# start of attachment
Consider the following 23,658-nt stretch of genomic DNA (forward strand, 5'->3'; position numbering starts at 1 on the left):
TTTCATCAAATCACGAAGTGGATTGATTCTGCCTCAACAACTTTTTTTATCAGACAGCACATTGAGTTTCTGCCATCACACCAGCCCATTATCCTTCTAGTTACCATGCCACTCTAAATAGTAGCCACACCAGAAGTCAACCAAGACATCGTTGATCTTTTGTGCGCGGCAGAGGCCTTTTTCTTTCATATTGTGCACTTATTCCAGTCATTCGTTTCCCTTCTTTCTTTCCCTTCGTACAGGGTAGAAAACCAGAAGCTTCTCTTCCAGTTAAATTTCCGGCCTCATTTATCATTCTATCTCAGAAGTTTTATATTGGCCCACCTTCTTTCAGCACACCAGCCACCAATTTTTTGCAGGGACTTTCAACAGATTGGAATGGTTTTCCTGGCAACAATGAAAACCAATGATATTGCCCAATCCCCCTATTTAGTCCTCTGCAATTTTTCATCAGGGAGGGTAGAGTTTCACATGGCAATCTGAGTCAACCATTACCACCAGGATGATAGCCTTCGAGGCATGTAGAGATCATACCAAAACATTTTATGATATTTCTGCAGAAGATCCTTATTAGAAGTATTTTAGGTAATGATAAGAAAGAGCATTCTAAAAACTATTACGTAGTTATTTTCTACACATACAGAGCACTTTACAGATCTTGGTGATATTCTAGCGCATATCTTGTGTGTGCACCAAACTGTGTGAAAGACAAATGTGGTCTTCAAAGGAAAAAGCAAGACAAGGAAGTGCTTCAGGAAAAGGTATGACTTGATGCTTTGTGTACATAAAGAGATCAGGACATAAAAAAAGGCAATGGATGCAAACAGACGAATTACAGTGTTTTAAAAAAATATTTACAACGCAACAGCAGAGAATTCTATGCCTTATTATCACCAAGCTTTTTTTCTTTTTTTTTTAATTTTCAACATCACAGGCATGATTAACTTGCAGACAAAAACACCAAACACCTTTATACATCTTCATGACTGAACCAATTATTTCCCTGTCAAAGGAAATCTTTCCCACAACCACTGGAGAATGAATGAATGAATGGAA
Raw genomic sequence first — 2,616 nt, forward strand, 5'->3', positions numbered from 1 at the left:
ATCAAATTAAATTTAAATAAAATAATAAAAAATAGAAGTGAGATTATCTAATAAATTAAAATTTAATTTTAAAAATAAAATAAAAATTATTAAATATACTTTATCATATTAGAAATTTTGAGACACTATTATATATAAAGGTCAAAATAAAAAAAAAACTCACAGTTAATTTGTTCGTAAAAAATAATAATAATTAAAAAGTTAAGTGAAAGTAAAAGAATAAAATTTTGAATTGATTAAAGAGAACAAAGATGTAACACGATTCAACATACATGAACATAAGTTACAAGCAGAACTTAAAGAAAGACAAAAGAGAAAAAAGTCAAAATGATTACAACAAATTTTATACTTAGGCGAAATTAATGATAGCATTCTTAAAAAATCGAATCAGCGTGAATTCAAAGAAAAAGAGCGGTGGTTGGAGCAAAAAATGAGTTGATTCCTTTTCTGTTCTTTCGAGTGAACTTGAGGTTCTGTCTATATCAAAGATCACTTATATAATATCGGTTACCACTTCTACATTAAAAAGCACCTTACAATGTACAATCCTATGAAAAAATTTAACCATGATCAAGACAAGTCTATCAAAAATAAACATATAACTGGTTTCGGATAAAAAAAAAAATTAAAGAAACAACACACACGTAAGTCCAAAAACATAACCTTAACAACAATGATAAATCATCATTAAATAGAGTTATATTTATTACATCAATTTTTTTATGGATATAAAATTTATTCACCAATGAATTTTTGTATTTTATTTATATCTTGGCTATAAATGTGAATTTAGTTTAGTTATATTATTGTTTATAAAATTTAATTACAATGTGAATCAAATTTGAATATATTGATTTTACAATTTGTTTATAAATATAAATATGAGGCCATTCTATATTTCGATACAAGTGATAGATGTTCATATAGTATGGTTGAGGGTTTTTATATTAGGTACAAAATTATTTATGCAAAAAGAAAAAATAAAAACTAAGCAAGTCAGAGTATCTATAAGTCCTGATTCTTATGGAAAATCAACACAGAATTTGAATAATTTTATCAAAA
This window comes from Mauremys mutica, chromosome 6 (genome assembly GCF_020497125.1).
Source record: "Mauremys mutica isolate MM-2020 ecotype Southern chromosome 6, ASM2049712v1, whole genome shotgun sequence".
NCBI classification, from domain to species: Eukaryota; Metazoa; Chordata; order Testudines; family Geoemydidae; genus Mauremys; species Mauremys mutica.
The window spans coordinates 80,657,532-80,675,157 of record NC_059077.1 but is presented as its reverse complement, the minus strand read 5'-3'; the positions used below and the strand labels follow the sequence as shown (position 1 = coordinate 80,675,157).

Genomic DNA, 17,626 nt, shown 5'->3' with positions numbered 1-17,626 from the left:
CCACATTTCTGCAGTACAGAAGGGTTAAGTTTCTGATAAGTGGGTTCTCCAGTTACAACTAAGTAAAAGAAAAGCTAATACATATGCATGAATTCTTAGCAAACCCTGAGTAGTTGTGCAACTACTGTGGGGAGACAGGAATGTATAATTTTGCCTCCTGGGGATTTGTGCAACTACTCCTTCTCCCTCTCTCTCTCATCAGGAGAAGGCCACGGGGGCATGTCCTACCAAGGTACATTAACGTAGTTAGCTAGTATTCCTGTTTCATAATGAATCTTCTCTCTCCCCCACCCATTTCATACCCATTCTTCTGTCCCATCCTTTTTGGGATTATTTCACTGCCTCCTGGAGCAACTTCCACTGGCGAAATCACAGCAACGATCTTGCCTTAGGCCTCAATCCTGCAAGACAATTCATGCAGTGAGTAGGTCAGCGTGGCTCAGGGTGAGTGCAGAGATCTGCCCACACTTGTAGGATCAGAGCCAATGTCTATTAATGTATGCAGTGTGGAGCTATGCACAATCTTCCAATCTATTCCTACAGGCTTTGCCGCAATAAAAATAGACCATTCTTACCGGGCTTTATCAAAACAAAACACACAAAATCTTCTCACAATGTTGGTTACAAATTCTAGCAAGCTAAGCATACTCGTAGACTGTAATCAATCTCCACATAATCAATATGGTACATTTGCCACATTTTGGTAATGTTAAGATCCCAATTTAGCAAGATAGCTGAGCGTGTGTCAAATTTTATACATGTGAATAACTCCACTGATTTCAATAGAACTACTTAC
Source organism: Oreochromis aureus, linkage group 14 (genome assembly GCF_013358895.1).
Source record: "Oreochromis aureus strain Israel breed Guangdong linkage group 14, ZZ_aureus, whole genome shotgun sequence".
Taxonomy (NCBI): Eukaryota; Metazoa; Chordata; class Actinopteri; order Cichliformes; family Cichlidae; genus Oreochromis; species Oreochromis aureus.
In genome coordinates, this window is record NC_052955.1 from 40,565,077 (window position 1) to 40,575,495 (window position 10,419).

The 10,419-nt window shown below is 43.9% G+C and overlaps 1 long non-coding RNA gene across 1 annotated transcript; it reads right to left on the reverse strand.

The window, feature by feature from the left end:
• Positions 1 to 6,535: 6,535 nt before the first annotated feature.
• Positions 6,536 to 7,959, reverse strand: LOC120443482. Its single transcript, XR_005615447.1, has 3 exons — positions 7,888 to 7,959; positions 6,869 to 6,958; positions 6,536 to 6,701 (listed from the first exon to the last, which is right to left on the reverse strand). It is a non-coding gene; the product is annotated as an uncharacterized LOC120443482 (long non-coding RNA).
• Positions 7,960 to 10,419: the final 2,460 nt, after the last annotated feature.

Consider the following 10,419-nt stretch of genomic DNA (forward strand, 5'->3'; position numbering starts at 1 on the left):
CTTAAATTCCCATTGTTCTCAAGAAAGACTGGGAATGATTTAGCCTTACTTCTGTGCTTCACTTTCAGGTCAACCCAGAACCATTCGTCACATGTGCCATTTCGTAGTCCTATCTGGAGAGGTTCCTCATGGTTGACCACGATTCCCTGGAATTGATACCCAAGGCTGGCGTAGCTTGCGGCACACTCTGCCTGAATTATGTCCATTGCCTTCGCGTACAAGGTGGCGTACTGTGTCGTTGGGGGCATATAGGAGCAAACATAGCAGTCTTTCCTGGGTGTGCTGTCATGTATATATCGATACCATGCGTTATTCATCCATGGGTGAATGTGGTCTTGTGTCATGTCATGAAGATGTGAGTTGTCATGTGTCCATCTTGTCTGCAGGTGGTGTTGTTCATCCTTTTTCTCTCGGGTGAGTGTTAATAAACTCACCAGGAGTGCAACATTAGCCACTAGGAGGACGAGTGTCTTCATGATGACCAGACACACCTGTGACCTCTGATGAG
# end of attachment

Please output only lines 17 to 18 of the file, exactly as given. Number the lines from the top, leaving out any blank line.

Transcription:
• Positions 1 to 6,535: 6,535 nt before the first annotated feature.
• Positions 6,536 to 7,959, reverse strand: LOC120443482. Its single transcript, XR_005615447.1, has 3 exons — positions 7,888 to 7,959; positions 6,869 to 6,958; positions 6,536 to 6,701 (listed from the first exon to the last, which is right to left on the reverse strand). It is a non-coding gene; the product is annotated as an uncharacterized LOC120443482 (long non-coding RNA).